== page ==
Frequently Asked Questions

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1. – Does the Parks and Recreation Department have a list of handicap accessible playgrounds throughout the City of Mesquite?

Answer – Yes. The City of Mesquite has several handicap accessible playgrounds located throughout the City. One of the playgrounds that is specifically designed for total access by wheelchair patrons is the Discovery Playground at City Lake Park. The KidsQuest playground also has areas that are accessible for wheelchair patrons. Other City handicap accessible playgrounds with wheelchair transfer stations are located at: Rugel, Tosch, Galloway, Blackwood, Shands, Florence, Lawrence, Motley, Range, Brandy Station, Hanby, McWhorter, Rutherford and Seabourn Parks. Also, there is a handicap accessible playground at the Girls’ Softball Complex. See locations and addresses on the City’s web site, www.cityofmesquite.com/pard, and on the playgrounds brochure that is also on the Parks and Recreation Web Site.

2. – Why are some of the park drinking fountains turned off during the winter months although the winter weather is warm?

Answer – Most of the drinking fountains on the various parks do not have plumbing parts that are freeze proof. Therefore, to guard against pipes and fixtures bursting in freezing weather, the Park Services staff winterizes (drains the lines and shuts off the water source) from approximately December 1 st through March 15 th each year. The newer freeze proof fountains are left on throughout the year regardless of the weather.

3. – How many Hike and Bike Trails does the Parks and Recreation Department have, and what is the length of each?

Answer – The Parks and Recreation Department has twenty-three (23) Hike and Bike Trails located throughout the City. The present list includes the following locations and distances:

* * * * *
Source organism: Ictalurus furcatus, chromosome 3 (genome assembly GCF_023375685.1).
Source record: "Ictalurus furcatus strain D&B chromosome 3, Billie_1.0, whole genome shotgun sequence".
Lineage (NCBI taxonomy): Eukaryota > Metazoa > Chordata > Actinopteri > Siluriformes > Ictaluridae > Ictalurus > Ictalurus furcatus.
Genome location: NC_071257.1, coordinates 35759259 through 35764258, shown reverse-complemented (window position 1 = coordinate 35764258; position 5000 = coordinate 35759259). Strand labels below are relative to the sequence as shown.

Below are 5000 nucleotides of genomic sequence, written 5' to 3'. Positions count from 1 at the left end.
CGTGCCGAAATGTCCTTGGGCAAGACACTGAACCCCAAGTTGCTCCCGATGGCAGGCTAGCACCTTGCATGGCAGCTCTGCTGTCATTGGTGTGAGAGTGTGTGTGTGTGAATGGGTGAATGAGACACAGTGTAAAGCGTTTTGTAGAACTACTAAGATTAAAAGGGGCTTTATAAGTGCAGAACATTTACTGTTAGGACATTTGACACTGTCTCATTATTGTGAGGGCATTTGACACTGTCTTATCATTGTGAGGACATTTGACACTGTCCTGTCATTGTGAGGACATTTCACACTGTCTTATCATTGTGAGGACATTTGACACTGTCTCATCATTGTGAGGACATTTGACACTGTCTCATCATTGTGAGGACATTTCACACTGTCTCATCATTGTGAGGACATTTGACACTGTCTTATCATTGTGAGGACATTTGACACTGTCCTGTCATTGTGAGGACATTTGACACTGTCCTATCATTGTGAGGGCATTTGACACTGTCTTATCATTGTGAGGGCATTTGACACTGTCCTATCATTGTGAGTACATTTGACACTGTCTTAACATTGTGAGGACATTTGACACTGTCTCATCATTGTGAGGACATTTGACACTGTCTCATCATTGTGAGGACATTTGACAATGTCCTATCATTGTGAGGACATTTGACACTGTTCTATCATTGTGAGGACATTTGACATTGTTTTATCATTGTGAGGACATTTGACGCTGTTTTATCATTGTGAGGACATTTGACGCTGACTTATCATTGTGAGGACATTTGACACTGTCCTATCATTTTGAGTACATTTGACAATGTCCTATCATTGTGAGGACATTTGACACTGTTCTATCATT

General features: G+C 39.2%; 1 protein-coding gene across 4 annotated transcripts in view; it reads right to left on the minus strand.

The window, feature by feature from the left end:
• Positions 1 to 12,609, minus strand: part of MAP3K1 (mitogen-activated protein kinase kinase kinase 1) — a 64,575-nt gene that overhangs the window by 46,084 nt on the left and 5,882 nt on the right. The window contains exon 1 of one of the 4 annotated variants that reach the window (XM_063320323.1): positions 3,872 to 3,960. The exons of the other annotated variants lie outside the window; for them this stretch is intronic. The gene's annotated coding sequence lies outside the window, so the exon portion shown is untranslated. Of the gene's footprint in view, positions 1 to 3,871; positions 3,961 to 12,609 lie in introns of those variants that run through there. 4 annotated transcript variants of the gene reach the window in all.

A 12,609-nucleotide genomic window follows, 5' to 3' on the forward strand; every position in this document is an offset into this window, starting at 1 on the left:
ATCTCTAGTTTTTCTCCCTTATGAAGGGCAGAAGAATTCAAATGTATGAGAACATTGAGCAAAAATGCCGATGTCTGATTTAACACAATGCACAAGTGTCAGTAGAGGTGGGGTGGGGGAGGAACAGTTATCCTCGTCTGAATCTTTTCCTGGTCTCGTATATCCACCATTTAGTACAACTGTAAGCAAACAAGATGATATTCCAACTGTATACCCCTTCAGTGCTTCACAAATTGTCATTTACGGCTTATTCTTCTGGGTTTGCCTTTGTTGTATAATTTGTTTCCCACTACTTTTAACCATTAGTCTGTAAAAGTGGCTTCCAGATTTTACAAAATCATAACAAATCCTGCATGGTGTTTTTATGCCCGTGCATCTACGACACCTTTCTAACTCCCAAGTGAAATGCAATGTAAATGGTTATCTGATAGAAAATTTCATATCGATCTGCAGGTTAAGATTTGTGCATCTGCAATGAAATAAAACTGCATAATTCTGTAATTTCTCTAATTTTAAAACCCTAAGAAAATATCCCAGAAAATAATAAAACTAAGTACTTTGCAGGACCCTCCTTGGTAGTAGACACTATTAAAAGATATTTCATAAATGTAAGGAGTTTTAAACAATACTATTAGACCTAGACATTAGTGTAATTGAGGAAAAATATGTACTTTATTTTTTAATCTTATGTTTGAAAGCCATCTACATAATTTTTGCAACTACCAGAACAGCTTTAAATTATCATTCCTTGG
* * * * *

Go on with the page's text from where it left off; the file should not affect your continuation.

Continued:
1. City Lake Park - .48 mile
    2. Debusk/KidsQuest Park - 1.76 miles
    3. Valley Creek Park – 1.22 mile
    4. Brandy Station Park – .54 mile
    5. Cayman Estates – .55 mile
    6. Clay Mathis Greenbelt Park – .25 mile
    7. Palos Verdes – .58 mile
    8. Porter Park – .24 mile
    9. Gentry School-Park – .50 mile
    10. Beasley School-Park – .49 mile
    11. McWhorter School-Park – .31 mile
    12. Paschall Park – .38 mile
    13. Hodges Park – .11mile
    14. Pirrung School-Park – .25 mile
    15. Austin School-Park – .13 mile
    16. Blackwood Park – .66 mile
    17. Town East Park – 1.20 miles
    18. Bruton Park – .34 mile
    19. Cannaday School-Park – .29 mile
    20. Westlake Park – .18 mile
    21. Westover Extension – .93 mile
    22. Westover Greenbelt Park – .16 mile
    23. Travis Williams Athletic Complex – .44 mile
4. – How many fishing ponds/lakes does the Parks and Recreation Department have? How many of these locations are catch and release sites?

Answer – There are five (5) ponds/lakes throughout the City. All of the ponds/lakes are typically stocked with various game fish such as crappie, black bass, perch and catfish. The ponds/lakes are located at Palos Verdes Park, Beasley School-Park, City Lake Park, Valley Creek Park, Bruton Park, Rorie Galloway Day Camp and Wildflower Park. The only catch and release site is at the Rorie Galloway Day Camp.

5. – Can a person use a seine or net to catch fish in City-owned ponds/lakes?

Answer No. It is against the law as set forth by the Texas Parks and Wildlife Commission. Violators should be reported to the Parks and Recreation Department at 972-216-8192 for appropriate action to be taken.

6. – Do any of the ponds/lakes have fishing piers?